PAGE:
Psychologist's Tips for Breaking Bad Habits
Updated: Mar 5
I'd like to begin by saying I don't encourage people to completely give up particular food items, unless they've been advised to do so by their dietician.
Restricting foods generally results in a restrict/binge cycle whereby people end up feeling deprived and resentful of the effort required to lose weight, and then overdo it by bingeing.
This results in them feeling ashamed as they attempt to get back on the proverbial wagon.
I understand people's desire to join Febfast for a good cause, a national campaign that encourages individuals to call time-out on alcohol, sugar or another vice of their choice.
But would urge folks to bear in mind the possibility of being tempted to binge on those “forbidden” foods after that month is up.
My preference is for people to enjoy discretionary foods in moderation because that is more sustainable and less likely to result in overeating.
That said, if you wish to participate in Febfast...
Here are some ideas for developing new, healthy habits.
Ciarrochi, Bailey and Harris (2015) discuss how to eliminate a bad habit in their book
“The Weight Escape”. According to the authors, habits consist of a Cue, a Routine and a Reward and these form a feedback loop.
We need to
Identify these variables
Modify them in order to break the negative cycle. By bringing these behaviours to conscious awareness they become less automatic and you will be able to talk yourself out of it!
These include boredom, stress, loneliness, unpleasant feelings, skipping meals and becoming excessively hungry.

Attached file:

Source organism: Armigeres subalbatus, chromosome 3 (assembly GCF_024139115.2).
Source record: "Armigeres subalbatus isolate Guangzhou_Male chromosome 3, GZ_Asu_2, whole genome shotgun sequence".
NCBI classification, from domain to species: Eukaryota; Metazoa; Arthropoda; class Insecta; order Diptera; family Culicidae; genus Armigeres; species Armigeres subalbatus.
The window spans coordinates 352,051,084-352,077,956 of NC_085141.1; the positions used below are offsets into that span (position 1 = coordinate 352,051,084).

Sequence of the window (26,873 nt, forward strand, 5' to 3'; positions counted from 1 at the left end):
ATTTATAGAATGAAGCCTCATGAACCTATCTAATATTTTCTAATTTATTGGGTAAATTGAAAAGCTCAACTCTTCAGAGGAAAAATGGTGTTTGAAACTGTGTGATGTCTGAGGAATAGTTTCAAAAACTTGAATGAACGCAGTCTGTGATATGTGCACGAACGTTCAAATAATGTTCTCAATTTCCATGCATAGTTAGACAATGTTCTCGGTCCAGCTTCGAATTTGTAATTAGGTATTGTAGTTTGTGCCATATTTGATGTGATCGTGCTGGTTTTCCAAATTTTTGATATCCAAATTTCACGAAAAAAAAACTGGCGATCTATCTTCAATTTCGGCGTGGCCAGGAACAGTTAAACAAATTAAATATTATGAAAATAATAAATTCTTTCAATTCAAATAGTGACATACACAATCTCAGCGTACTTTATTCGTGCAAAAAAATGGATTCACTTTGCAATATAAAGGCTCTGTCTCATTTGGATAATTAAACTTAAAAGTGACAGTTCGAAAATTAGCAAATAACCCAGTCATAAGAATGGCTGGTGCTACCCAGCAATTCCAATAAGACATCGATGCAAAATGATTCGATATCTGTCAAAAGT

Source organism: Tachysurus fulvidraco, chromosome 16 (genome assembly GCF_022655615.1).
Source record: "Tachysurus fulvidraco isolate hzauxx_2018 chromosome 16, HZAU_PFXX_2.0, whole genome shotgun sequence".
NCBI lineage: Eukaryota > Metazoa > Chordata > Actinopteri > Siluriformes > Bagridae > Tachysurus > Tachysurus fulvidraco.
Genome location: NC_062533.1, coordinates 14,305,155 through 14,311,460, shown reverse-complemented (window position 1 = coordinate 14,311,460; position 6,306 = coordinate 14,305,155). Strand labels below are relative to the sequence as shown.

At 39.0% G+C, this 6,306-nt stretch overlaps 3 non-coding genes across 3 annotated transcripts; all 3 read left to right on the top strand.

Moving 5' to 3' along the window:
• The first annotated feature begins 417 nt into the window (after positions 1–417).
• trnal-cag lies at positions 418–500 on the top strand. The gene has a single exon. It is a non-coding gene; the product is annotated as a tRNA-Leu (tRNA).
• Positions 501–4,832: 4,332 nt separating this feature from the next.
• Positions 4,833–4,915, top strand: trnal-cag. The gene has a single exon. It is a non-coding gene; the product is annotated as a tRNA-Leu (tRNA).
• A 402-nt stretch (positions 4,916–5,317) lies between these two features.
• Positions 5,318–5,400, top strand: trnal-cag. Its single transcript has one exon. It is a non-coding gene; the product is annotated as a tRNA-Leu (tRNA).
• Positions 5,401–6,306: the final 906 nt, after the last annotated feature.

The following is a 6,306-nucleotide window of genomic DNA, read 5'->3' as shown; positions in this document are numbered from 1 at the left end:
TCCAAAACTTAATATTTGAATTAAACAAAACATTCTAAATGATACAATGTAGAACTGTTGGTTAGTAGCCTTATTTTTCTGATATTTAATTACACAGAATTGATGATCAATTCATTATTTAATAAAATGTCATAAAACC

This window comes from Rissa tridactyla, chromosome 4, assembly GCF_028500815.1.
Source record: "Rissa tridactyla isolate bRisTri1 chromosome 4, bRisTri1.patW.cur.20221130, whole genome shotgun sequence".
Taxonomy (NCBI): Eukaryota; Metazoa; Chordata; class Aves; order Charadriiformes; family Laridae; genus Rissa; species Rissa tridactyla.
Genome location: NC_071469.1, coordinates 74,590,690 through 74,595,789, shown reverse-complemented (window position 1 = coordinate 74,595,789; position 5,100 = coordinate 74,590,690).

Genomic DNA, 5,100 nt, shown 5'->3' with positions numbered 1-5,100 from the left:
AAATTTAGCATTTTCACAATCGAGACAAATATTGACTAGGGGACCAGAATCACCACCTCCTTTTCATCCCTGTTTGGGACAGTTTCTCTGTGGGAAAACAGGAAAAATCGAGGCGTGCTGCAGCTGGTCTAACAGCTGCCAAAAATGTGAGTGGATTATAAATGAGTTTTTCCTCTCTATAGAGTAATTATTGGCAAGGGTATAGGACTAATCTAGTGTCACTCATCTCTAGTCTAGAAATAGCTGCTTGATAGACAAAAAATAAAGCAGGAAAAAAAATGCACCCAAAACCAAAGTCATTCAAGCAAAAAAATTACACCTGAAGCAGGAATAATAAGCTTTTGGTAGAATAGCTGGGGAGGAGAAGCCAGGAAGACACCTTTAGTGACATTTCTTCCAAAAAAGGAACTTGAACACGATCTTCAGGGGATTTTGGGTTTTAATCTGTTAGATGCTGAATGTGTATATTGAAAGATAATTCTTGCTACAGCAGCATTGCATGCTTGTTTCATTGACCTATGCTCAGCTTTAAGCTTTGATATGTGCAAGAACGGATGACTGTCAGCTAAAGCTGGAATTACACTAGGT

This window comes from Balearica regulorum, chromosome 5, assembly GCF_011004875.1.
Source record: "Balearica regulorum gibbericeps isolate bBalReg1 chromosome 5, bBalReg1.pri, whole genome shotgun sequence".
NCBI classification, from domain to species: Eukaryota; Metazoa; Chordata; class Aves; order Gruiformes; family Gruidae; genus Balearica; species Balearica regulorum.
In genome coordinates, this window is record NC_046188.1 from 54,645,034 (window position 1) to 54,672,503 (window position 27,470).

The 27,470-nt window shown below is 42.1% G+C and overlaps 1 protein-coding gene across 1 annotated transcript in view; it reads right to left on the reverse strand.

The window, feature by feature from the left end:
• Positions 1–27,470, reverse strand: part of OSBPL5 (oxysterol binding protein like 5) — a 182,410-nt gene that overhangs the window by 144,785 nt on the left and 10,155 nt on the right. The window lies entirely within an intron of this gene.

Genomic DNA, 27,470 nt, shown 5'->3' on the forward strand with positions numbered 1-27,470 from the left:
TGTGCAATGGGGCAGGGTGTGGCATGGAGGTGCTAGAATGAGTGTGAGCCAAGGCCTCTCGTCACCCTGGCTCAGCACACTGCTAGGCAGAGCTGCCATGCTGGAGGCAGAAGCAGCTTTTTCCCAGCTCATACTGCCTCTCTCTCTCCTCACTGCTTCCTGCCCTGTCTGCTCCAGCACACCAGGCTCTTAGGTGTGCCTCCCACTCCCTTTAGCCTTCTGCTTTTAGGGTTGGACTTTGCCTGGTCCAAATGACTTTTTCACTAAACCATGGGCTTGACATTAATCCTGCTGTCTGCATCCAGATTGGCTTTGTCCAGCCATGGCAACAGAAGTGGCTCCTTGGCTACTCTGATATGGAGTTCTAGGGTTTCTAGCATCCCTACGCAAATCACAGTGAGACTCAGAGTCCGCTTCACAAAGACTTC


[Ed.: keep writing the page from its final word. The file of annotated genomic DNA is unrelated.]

Eating high calorie treats and fast food
Decreased boredom/stress; feeling comforted; feeling instantly satisfied/energy boost. This immediate reward feels good and reduces unpleasant feelings so we are more likely to engage in that behaviour the next time we are faced with a cue. It becomes a vicious cycle.
Let's modify some of these aspects so the feedback loop is broken!
Modify the Cues
Remove unhealthy food options by not having those items available in the pantry. Stock up on alternatives, and remember to take healthy snack options with you when you head out.
Don't starve yourself so that you are excessively hungry – this will give you “permission” to stray from your new habit.
Change the Routine
Modify the routine to get the same reward. This can be achieved by trying less calorific options; engaging in some exercise to reduce stress/anxiety/boredom; chatting to a friend rather than seeking comfort in food.
Change the Reward
Try to reward yourself (using a non-food reward) for choosing to respond differently to the cue. This will strengthen the new routine.
How to Deal with Cravings
If you experience cravings for a food item, you could try telling yourself to wait 20
minutes before acting on the craving.
In the meantime, you could try to distract yourself with exercise/ chores/ other activities. Craving waves typically subside within 20 minutes after which the urge won't be felt as strongly, making it easier for you to stay on track with your goal.
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